We heart robots Video
We heart robots Video Transcript
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>>I'm Kara Tsuboi, CnetNews.com. The term robot was first used in a 1923 Czech play. Ever since then the world has been fascinated by these humanoid figures. This exhibition at the San Jose Museum of Art takes a look at the evolution of this cultural icon.
>>I feel that robots are almost like a symbol that we can use to project our feelings about technology onto.
>>That's why curator JoAnne Northrup calls this exhibit both a nostalgic and futuristic as it examines the way bots can serve as a surprisingly accurate cultural barometer.
>>In a way they serve as avatars where we project into the robot the things that we feel about our society and the world we live in. I think we just like to create things in our own image and it's like we're in a way playing God. We're creating a creature that can work and do things for us and we're in control of it. Or, are we?
>>The collection spans the last 50 years. It starts with this piece, H.C. Westerman's evil new war god SOB.
>>And he thought of the war machine as like a robot that's out of control.
>>Now it is possible to tour this exhibit and appreciate the art on a purely esthetic level. [ Music ]
>>But the most interesting pieces will challenge your notions of artificial intelligence.
>>It really is sort of eyes on a pole, but it has somehow this human-like presence, like a totem. We see our presence reflected in her eyes.
>>He's created some software that expresses emotions and you can see those emotions mapped out on the projection on the wall behind. There are a variety of interactions that are possible just between Neil and Iona when they're here alone, but when someone enters the room then that changes.
>>For JoAnne's research into robots, which included watching every single robot-themed movie she could find, she's arrived at some fascinating conclusions on different culture's perceptions of these humanoid forms.
>>I would say that there's definitely though a western viewpoint which says that be careful what you do with technology because it might turn against you. I think that the Japanese perspective, in particular, is that robots are here to help us and they're going to make our lives easier.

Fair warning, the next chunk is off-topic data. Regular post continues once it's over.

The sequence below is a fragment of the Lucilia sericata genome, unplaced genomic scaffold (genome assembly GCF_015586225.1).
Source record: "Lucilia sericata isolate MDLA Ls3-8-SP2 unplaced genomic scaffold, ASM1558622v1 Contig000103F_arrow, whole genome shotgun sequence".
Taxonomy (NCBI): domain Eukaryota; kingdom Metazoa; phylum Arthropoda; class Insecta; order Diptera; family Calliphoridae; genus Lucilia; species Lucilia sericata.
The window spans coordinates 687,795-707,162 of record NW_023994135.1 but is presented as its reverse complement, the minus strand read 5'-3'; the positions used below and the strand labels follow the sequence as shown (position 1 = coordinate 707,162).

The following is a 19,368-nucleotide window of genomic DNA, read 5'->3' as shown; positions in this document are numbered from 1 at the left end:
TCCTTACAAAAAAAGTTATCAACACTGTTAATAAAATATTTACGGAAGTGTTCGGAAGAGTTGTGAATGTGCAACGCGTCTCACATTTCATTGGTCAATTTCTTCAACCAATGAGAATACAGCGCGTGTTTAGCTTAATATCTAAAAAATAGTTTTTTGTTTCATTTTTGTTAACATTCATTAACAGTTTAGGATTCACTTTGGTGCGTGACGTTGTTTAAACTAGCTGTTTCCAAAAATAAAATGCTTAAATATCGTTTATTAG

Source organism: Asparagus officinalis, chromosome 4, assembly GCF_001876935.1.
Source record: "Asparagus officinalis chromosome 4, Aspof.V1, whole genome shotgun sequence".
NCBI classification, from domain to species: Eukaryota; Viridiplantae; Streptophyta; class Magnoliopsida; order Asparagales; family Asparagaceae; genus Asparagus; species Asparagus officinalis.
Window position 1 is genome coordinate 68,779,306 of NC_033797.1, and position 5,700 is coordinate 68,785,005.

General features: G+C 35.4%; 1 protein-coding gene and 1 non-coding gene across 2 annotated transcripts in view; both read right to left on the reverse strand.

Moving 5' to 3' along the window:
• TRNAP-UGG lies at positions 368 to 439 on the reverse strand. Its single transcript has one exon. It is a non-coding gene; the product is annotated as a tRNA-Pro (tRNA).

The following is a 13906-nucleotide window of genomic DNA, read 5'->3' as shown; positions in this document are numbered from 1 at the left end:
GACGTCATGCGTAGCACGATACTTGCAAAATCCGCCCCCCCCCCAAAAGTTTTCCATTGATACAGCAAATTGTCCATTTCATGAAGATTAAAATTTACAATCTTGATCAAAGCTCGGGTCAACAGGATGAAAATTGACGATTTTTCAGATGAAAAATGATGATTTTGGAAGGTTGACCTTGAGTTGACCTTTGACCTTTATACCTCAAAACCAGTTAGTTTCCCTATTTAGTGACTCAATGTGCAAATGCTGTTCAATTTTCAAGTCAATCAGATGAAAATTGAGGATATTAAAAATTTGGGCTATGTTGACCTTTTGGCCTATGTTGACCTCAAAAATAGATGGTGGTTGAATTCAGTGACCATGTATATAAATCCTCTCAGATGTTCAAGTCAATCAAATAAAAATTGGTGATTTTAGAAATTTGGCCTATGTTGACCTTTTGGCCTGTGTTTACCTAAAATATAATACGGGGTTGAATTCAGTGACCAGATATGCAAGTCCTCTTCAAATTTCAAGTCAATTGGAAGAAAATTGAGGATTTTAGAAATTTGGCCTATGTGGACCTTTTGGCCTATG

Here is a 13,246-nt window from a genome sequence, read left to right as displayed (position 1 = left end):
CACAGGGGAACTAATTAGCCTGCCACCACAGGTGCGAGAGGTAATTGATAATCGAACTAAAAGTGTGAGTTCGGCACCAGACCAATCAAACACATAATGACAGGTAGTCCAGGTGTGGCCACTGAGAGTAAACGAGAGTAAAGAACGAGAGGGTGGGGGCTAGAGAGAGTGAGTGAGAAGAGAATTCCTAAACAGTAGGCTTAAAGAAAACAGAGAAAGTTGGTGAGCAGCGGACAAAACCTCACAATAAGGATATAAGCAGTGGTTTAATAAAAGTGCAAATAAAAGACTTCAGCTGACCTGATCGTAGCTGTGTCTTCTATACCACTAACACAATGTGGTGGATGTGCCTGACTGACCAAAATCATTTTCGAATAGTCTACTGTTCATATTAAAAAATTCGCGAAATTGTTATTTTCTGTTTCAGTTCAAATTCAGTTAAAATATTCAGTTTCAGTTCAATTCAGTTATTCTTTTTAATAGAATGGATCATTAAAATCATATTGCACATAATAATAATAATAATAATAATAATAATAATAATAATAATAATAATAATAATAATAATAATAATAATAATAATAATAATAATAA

>>Guests to this museum can tour the art in an innovative way by using their own or borrowed iPod touches as their private multimedia tour guide.
>>This is the home screen and so you'll see several links and these are exhibitions that we have or you can explore our permanent collection.
>>However you choose to enjoy the exhibit, JoAnne hopes this collection will spark a dialog about what robots mean in a modern world.
>>To dig deeper into our relationship with technology and get us to think about it from an intellectual viewpoint.
>>But no matter how deep you dig, there's one bottom line.
>>Everyone loves robots.
>>I know I do. I'm Kara Tsuboi, CnetNews.com.
On a recent trip to Pittsburgh, CNET News.com's Kara Tsuboi visited the Wood Street Galleries for an exhibit exploring how artists visualize our future relationship to consumer electronics. From hybridized robotic dogs to a piece called "Cellphone Disco," each work is meant to question viewers' level of intimacy with tech.
At Intel's Research Day, more than 70 booths filled up the exhibition hall at Mountain View's Computer History Museum. CNET News.com's Kara Tsuboi profiles some of her favorites, including the Mood Phone and robotic fingers.
It's the Robot Fighting League's largest contest and CNET News.com's Kara Tsuboi has a look at the action. Teams from Australia, Brazil, and elsewhere around the world battle for robot glory.
From their hands and feet all the way down to their tails, geckos are inspiring all sorts of robotics technology. CNET News.com's Kara Tsuboi speaks with UC Berkeley research scientists about how they're mimicking nature's gifts in high-tech ways.
On a recent visit to Pittsburgh, Penn., CNET News.com's Kara Tsuboi dropped by professor Howie Choset's Robotics Lab at Carnegie Mellon University to see his latest creation, the Snakebot.
Don't be distracted by the flashing lights and the pinging, dinging, and clinging. The game of pinball puts some serious technology to work. CNET News.com's Kara Tsuboi visits Alameda, Calif.'s Lucky JuJu, the only pinball museum in the country, to learn about the history and the mechanics behind the classic machines.
On March 14 at 1:59 PDT, it was a celebration of all things Pi: 3.14159... CNET News.com's Kara Tsuboi stops by the geek fest at San Francisco's Exploratorium museum to take part in a Pi procession, meet a baby named Pi, and of course, have a slice of the sweet stuff for dessert.
The climbing robot from Stanford University doesn't have sticky feet at all. Instead, Stickybot relies on gecko-inspired technology to scale walls. CNET News.com's Kara Tsuboi visits with the little creature and learns that one day this tech may also enable us to climb like Spider-Man...err, Gecko-Man.
Considered one of the most startling achievements of the 19th century, Charles Babbage's Difference Engine No. 2 has come to life 150 years later. CNET News.com's Kara Tsuboi visits the Computer History Museum in Mountain View, Calif., to see the machine in action and meet the men who turned Babbage's dream into a reality.
Robo Games are powering up in Northern California this weekend. The competition, now in its eighth year, attracts teams from all over the world, each hoping their homemade robot will out-duel the others. CNET's Kara Tsuboi reports.